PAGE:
A district court can decline exercising supplemental jurisdiction over a pendent state claim if "the claim substantially predominates over the claim or claims over which the district court has original jurisdiction." 28 U.S.C. § 1367(c)(2). Although a "federal court [has] wide latitude to decide ancillary questions of state law[,] [this] does not imply that it must tolerate a litigant's effort to impose upon it what is in effect only a state law case. Once it appears that a state claim constitutes the real body of a case, to which the federal claim is only an appendage, the state claim may fairly be dismissed." Gibbs, 383 U.S. at 727.
Plaintiffs allege the following state claims: trespass, conversion, set aside trustee's sale, cancel trustee's deed, and quiet title. Plaintiffs allege in their state claims that Defendants illegally broke into their home, had the door locks changed, converted Plaintiffs' home and furnishings, and unlawfully sold Plaintiffs' home at a trustee's sale. Plaintiffs seek to cancel the trustee's deed and to quiet title against all Defendants. Further, Plaintiffs seek unspecified compensatory and punitive damages and a declaration that defendants have no rights, title nor interest in Plaintiffs' real property. Plaintiffs claim entitlement to punitive damages in their trespass and conversion claims based on, inter alia, "Defendants' unlawful entry onto plaintiffs' property and interference with plaintiffs' rights of ownership and possession [, and] unlawful conver[sion] [of] plaintiffs' property . . . to defendants' own use by asserting dominion and control over property to which they do not hold ownership or possessory rights." (Compl.¶ 19.) In contrast, Plaintiffs' TILA claim simply concerns the allegation that Defendants failed to produce the following information required by 15 U.S.C. §1641(f)(2): "the name, address, and telephone number of the owner of the obligation or the master servicer of the obligation." Plaintiffs also request in this TILA claim $4,000 in statutory damages, attorney fees and costs of suit.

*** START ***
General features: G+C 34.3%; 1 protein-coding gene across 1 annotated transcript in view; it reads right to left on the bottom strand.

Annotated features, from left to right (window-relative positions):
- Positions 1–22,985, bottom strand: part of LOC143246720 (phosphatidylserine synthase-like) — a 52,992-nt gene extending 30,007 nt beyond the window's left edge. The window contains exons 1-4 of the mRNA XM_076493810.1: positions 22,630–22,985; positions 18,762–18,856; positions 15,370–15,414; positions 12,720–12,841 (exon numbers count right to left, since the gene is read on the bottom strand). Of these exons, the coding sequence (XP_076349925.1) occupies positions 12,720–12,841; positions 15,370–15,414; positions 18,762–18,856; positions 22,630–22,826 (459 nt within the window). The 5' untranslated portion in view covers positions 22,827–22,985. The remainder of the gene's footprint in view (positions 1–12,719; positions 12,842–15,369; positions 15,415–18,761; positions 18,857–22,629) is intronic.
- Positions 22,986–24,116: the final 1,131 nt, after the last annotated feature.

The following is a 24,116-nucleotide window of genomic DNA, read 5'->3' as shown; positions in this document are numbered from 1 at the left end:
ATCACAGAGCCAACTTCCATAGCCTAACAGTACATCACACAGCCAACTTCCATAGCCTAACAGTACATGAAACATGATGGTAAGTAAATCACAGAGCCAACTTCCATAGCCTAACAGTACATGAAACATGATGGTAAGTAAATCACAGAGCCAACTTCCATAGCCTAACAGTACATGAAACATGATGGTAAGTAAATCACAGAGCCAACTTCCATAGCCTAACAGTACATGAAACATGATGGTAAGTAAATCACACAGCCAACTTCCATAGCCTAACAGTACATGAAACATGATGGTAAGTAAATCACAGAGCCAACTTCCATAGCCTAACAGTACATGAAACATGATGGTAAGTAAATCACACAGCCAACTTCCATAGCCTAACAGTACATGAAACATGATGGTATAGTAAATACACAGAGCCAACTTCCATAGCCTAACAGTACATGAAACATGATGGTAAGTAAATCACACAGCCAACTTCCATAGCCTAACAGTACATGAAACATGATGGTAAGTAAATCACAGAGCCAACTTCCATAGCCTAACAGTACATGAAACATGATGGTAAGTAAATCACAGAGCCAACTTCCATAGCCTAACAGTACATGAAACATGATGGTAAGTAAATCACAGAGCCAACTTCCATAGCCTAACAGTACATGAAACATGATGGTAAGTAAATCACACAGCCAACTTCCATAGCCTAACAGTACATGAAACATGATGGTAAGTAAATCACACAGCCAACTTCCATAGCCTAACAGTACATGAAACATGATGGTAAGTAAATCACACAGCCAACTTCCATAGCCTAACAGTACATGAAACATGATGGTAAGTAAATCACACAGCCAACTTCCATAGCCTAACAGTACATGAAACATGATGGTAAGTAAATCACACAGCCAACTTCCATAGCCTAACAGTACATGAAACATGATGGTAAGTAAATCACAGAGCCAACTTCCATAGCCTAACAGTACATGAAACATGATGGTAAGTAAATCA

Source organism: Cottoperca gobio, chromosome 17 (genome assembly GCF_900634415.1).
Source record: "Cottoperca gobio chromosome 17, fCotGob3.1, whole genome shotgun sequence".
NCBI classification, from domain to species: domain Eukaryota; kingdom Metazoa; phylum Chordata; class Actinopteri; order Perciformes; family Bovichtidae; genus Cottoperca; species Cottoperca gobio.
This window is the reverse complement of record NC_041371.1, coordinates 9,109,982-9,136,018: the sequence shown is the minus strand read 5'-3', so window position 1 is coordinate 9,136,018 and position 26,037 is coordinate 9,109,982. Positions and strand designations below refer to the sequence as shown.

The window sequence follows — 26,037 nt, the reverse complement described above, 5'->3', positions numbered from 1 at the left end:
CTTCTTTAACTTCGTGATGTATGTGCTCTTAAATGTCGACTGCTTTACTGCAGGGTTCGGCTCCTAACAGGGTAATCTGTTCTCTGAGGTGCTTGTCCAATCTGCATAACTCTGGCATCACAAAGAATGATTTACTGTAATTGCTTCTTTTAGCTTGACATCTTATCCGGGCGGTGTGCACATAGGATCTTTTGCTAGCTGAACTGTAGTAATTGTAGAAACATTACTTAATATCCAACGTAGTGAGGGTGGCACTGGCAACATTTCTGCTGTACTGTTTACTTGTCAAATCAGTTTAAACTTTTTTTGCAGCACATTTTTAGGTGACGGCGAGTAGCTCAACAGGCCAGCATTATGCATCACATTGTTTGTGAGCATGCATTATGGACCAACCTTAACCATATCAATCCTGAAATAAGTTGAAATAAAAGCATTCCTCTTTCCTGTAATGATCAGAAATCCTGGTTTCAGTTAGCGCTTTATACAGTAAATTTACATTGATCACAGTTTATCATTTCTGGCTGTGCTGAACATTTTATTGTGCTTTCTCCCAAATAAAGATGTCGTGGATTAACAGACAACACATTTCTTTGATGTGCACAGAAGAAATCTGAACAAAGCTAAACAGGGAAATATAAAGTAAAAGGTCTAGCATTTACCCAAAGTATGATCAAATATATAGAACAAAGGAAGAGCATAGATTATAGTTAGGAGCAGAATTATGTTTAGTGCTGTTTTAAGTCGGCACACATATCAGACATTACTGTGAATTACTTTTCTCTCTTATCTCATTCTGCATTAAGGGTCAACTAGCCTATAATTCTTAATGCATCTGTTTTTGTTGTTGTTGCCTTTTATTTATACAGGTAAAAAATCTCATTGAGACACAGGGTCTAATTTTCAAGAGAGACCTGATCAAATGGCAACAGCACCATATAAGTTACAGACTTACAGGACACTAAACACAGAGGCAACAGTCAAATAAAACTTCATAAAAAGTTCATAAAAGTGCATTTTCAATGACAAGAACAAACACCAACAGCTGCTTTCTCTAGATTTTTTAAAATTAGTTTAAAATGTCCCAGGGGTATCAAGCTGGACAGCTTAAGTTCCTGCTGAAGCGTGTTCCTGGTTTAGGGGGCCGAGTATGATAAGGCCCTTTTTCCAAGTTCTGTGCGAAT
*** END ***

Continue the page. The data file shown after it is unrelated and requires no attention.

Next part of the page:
Plaintiffs' state claims substantially predominate over Plaintiffs' TILA claim. It is evident that the state issues are more complex and will take more time to resolve. Where "the state issues substantially predominate, whether in terms of proof, of the scope of the issues raised, or of the comprehensiveness of the remedy sought, the state claims may be dismissed without prejudice and left for resolution to state tribunals." Gibbs, 383 U.S. at 727.
The principle of comity weighs in favor of remanding Plaintiffs' state claims. A federal court should avoid making "needless decisions of state law," and comity is promoted by recognition that state courts have the primary responsibility for developing and applying state law. Gibbs, 383 U.S. at 727.
Further, judicial economy will be promoted by remanding Plaintiffs' state claims. This case was just removed on February 5, 2010, and the remand order would issue about two months after removal.
Since Plaintiffs' state claims substantially predominate over their sole federal TILA claim and principles of comity and judicial economy weigh in favor of remanding Plaintiffs' state claims to the state court from which they were removed, Plaintiffs' state claims are remanded to the El Dorado County Superior Court in California.